Source: Maritime Monday for April 17th, 2017: Big White Cloud – gCaptain

TAMUG

I went to a job fair this morning up at TAMUG (Texas A&M University at Galveston). They’ve been making a lot of changes since I was there last time. First thing I noticed is that they’ve started charging for parking. It cost me $6 for a couple of hours. 🙁

Next was the construction. They’re building a huge new “Academic Complex” right in front as you drive onto campus. There was already a big 3-4 story building that looked pretty complete, but they were still drilling holes behind it. The machine they used looked like a giant vertical corkscrew running up and down through the mud.

The job fair was held in the gym, so I had to walk across most of the campus. I never do see many students. TAMUG always seems deserted to me, especially compared to UT Austin or UST where I went to school. They were always bustling with crowds of students filling the walkways going to classes.

The gym was fairly busy. It was filled with tables of the various employers. There must have been about 25-30 different ‘companies’ represented. Sad to say, not many of them were offering anything for someone like me (older, with a license, who still wants to work at sea).

The Ports were well represented: Ports America, Diversified Port Holdings, Metro Ports all had tables. The shore side support companies were there too: Lone Star Maritime, Dan-Bunkering and Watco Companies are a couple of examples, as well as Kiewit (shipyard, construction, etc). I’ve considered taking a shore side job, but I would have to move and I just can’t justify moving (unless it’s overseas to somewhere cheaper).

The Houston Police Department, the Marines, the Customs & Border Patrol, the Army Corps of Engineers all had tables. I didn’t even bother talking to any of them, I already know I would not be a good fit. 😉

NOAA and MSC both had booths, but neither was actually hiring. For the first time in ages MSC is actually trying to get rid of people (tho they still have 4 month long minimum tours).

Artist Boat, Schlitterbahn, and Moody Gardens looked more interesting. But they were all in Galveston (hour and half drive each way) and really more for summer fill in type jobs. The Peace Corps may actually have something interesting to do, but it’s normally a 2 year commitment and I don’t think I’m up to that at this point. They did mention they have some shorter term programs, I’ll have to look into those. Maybe there’s something there I can do?

A few towing companies were represented (but I don’t have a towing endorsement). I would have to start over as a deckhand. I really don’t want to do that at this point in my life and career. Especially on an inland tow boat! That is some hard, back-breaking work! I am actually getting close to the age at which I’d like to be able to retire and I don’t want to take the chance of a serious injury (old bones don’t heal so fast). 🙁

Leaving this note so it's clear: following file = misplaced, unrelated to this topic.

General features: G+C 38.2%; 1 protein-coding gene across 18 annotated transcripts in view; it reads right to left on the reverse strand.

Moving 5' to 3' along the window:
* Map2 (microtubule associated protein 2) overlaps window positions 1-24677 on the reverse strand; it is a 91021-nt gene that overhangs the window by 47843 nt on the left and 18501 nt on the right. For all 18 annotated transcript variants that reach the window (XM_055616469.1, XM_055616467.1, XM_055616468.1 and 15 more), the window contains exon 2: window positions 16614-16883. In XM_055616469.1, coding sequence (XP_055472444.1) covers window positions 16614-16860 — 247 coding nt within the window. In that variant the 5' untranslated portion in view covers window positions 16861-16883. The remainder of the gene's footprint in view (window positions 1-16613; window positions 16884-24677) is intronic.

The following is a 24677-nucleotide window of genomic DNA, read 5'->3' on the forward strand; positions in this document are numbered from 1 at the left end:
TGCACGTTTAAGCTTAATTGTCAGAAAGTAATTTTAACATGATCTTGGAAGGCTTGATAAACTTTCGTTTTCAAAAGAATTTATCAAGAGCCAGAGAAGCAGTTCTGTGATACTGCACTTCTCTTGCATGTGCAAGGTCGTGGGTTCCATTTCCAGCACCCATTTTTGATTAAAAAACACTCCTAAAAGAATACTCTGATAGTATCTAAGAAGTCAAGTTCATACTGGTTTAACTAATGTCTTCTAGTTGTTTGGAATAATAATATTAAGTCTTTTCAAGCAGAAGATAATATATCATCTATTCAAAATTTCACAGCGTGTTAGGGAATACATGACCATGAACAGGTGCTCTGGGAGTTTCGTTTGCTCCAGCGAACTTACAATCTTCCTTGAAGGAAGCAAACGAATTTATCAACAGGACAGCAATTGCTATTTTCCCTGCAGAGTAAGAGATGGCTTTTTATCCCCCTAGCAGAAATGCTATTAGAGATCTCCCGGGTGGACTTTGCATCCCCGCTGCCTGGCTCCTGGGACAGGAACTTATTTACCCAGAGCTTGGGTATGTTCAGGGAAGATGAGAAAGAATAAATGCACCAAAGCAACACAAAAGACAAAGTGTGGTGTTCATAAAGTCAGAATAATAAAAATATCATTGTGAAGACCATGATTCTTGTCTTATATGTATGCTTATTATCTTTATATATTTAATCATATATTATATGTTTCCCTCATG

Shell was actually hiring, but they only wanted cadets (so not really hiring). Trident Seafoods was looking for people. But again, they only wanted deckhands. I talked to them for a while and figured it just wasn’t worth even bothering to apply there. I have fishing experience, and on the same type of vessels. But where I worked, we had fish masters. I was never responsible for finding and catching the fish. Trident doesn’t work that way. They want deckhands that they can train (taking years to do so). I don’t figure I have 5-10 years to spend back on deck at this point in my life. 🙁

A couple of the maritime officers unions had tables, but none of them were actually hiring either. I talked to the MMP, AMO and MEBA representatives. They were happy to talk about the benefits of their unions, but admitted that things were tight and they really didn’t know how long it might take for an ‘applicant’ to find a job. All except the AMO still only hire out of the union hall too, so you can’t even work part time while you’re waiting to ship out.

I signed up as an applicant at AMO a couple of months ago. So far I’ve had 1 email re: possible job. By the time I responded a couple of hours later, the job was gone. 🙁

All in all, the only companies that were actually looking for marine crew to ship out was SeaRiver (who I had worked for in the past and already applied for), HOS (who had a table with some swag, but didn’t even send a rep to talk to), Intermarine (who only hires through Crowley- which only does online applications), and HMS Global Maritime.

So, out of 25-30 companies represented at this particular career fair, there were really only 4 who had anything even remotely resembling the kind of work I’m looking for. Out of those 4, only 2 had representatives at the fair who could talk about the employment prospects at their company. Only 1 had much to say other than “go online and fill out an application”. 🙁

That shows how really sad a state our maritime sector is right now. No longer much opportunity at all. I can only hope it comes back to ‘normal’ soon.